providing the bedlinen but more than that we are constructing the actual beds ourselves. Snoring…not everyone knows that they snore do they! I’m thinking about how we could use it, take the snoring and build it into the sound design on the night through live sampling? Obviously we won’t make anyone self conscious or put a big arrow above anyone’s head to say “here’s the snorer!”. Tere will definitely be coffee and pastries, but we’re talking to Te Assembly House as well who are really keen to do something nice for us.

How will your singers cope with singing all night, or perhaps in the middle of the night, especially as you are doing five nights on the trot? We’ve broken the choir up into shifts and then those shifts are voluntary – people can sign up for the various components of the night. Tey’re really excited about it, and although some people may have not signed up to this particular project because it’s outside their comfort zone, others have said they can’t wait to be a part of it, so it all works out nicely. Can you tell us a little about


the music, which has been composed specially for this show? It’s a really rich subject, sleep. For me it started word-wise from two places –a professor of literature who wrote an essay called In Praise of Sleep which led me to other literature by people like Keats. Before that I found a lovely poems called Coleridge called What If You Slept. We’re working with very theatrical composers that we have worked with before – Helen Chadwick who writes nearly always unaccompanied vocal music, and Orlando Gough who does lots of big stuff for places like Te Royal Opera House and Glyndebourne. Jon Hopkins sends us music that he has already written which we use, little outtakes of things and bits and pieces. He’s done these really bizarre remixes called Te Asleep Versions where he’s taken his own music and mixed it so it’s what you might hear if you were listening to it whilst asleep - you get these tiny little beautiful gems. We’ll also be using sound design using various different things. Sal Pittmann from KlangHaus is doing films and visuals for Te Arms Of Sleep. How did she get onboard? I’m in KlangHaus too, so I’ve been working with her for 10 years. She’s got a really great eye and her choices in terms of imagery are really beautiful. She’s a trusted member of the team and has a great aesthetic – I know she’s going to just get it and understand it straight away. What have you personally got from being a part of Te Voice Project, and why would you recommend we come to Te Arms Of Sleep? Norwich has got a fantastic bunch of people who are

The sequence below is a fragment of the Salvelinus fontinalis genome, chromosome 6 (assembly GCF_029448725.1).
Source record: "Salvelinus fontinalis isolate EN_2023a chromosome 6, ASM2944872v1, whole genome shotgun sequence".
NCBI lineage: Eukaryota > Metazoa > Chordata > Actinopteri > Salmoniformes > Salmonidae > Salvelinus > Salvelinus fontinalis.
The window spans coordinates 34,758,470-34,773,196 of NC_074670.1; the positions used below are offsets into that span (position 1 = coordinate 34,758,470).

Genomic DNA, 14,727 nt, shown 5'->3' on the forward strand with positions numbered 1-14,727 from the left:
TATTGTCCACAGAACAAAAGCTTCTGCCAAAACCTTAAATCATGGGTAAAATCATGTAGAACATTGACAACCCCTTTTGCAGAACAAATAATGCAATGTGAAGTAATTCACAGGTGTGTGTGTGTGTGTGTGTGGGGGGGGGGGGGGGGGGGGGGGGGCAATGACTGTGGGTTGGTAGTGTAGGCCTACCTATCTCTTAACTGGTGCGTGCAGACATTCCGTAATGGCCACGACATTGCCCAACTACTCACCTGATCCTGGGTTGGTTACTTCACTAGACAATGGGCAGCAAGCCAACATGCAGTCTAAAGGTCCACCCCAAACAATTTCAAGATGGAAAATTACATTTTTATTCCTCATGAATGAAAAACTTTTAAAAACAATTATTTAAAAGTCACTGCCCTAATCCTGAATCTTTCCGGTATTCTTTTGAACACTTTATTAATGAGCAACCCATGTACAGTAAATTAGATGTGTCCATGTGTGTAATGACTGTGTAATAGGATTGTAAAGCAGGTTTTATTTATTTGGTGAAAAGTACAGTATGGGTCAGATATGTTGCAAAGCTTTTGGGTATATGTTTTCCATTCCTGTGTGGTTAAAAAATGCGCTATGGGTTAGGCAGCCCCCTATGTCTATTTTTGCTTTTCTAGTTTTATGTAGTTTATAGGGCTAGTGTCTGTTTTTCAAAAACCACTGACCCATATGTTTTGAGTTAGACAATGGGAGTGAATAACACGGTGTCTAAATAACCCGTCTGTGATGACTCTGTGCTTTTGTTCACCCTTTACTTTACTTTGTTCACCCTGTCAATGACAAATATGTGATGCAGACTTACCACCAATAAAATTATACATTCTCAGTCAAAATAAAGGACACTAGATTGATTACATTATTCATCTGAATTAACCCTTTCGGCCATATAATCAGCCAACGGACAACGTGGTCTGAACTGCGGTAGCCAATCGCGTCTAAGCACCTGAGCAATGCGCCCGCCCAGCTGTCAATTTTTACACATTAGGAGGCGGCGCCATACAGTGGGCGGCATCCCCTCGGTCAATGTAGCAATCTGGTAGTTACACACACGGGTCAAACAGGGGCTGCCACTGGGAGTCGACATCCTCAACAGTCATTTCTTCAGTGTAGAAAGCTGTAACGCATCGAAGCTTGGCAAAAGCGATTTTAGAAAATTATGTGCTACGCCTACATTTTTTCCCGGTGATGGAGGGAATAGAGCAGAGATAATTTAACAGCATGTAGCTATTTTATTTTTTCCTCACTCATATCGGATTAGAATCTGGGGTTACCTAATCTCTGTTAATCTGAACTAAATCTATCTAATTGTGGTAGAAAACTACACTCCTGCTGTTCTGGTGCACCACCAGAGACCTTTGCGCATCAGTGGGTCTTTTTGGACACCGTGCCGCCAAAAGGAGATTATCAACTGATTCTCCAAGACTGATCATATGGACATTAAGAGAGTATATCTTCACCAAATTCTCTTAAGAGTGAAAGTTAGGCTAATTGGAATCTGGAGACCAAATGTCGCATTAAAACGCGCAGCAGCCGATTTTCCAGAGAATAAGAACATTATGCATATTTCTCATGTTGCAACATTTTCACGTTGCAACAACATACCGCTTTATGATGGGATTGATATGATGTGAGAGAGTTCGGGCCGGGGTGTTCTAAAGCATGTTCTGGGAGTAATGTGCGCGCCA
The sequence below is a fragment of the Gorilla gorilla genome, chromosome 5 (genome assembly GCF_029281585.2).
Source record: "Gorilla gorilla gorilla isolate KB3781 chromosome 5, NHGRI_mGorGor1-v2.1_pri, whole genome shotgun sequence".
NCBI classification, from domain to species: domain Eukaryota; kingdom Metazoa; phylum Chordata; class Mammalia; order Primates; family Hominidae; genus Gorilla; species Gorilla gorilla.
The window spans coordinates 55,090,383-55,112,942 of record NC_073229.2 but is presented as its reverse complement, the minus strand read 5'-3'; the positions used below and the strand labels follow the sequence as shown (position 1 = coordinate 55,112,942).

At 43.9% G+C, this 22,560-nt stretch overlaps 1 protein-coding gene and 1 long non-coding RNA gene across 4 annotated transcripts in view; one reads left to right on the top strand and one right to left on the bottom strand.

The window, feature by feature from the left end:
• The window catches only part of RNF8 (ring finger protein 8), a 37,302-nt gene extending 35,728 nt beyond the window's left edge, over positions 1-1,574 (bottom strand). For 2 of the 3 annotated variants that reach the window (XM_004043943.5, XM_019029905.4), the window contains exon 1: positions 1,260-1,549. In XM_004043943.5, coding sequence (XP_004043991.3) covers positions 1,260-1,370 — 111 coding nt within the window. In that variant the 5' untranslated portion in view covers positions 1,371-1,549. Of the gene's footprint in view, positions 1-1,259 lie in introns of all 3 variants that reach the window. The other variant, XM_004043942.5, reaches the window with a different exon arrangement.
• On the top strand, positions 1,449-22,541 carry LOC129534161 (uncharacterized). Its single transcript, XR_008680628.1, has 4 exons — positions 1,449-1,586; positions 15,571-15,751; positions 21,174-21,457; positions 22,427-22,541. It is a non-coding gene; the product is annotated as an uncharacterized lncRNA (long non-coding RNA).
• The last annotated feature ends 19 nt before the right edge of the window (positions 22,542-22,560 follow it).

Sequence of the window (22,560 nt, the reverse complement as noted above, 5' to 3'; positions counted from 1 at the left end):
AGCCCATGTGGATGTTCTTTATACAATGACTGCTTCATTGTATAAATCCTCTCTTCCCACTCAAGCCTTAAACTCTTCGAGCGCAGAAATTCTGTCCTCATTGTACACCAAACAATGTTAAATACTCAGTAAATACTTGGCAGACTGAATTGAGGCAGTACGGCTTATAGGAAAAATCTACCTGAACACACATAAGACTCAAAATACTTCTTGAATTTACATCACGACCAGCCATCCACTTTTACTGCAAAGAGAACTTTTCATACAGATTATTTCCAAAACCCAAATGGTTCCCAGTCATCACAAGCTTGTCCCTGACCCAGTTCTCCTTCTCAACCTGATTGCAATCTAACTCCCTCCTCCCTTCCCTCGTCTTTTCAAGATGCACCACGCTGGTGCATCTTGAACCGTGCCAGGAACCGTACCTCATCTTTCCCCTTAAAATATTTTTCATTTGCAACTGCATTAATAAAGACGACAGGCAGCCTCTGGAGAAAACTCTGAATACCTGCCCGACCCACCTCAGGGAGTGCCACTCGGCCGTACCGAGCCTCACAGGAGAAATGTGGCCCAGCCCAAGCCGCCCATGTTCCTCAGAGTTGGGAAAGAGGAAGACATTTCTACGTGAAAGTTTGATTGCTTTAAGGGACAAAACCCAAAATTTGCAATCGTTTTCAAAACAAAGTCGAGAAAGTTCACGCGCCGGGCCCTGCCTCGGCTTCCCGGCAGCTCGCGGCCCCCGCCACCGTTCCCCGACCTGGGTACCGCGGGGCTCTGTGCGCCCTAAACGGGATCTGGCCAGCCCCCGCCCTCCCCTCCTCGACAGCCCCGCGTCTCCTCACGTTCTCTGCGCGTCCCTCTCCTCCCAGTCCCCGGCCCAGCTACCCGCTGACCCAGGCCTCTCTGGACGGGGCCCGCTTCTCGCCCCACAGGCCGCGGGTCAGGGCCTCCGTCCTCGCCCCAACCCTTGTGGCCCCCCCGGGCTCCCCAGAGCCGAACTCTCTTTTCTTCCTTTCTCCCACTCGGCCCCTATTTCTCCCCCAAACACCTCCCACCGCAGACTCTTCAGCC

quite experimental and sometimes the things that are going on here are really really great. I think there’s something incredibly connecting about voices – as human beings we respond to voices very strongly. When you see a person who you can identify with, you can think “they’re not a trained singer or a professional, they’ve just chosen to be in this choir”. It’s not elitist, and that’s really where Sian and I are doing this – creating a way that everyone can participate in new art and I think that’s really important. For the audience it builds an understanding and rapport and gets rid of any ‘us and them’ concept. It’s just ‘us’. Te Arms of Sleep is the second part of this trilogy – have you already started working on the third part? We’ve started thinking about it – the trilogy is about consciousness, having it, losing it, from an artistic point of view. So we’re thinking about what it is to wake up in the biggest metaphorical way, being fully alive and fully engaged., It should be unfolding over the next year or so.

LIZZ PAGE Read this interview in full at

Te Arms Of Sleep is at Te Assembly House 22nd – 26th May as part of the Norfolk & Norwich Festival.

Tickets are £40, £30 concs, and the event runs from 21:30 – 8am.

Find out more at and more about Te Voice Project at

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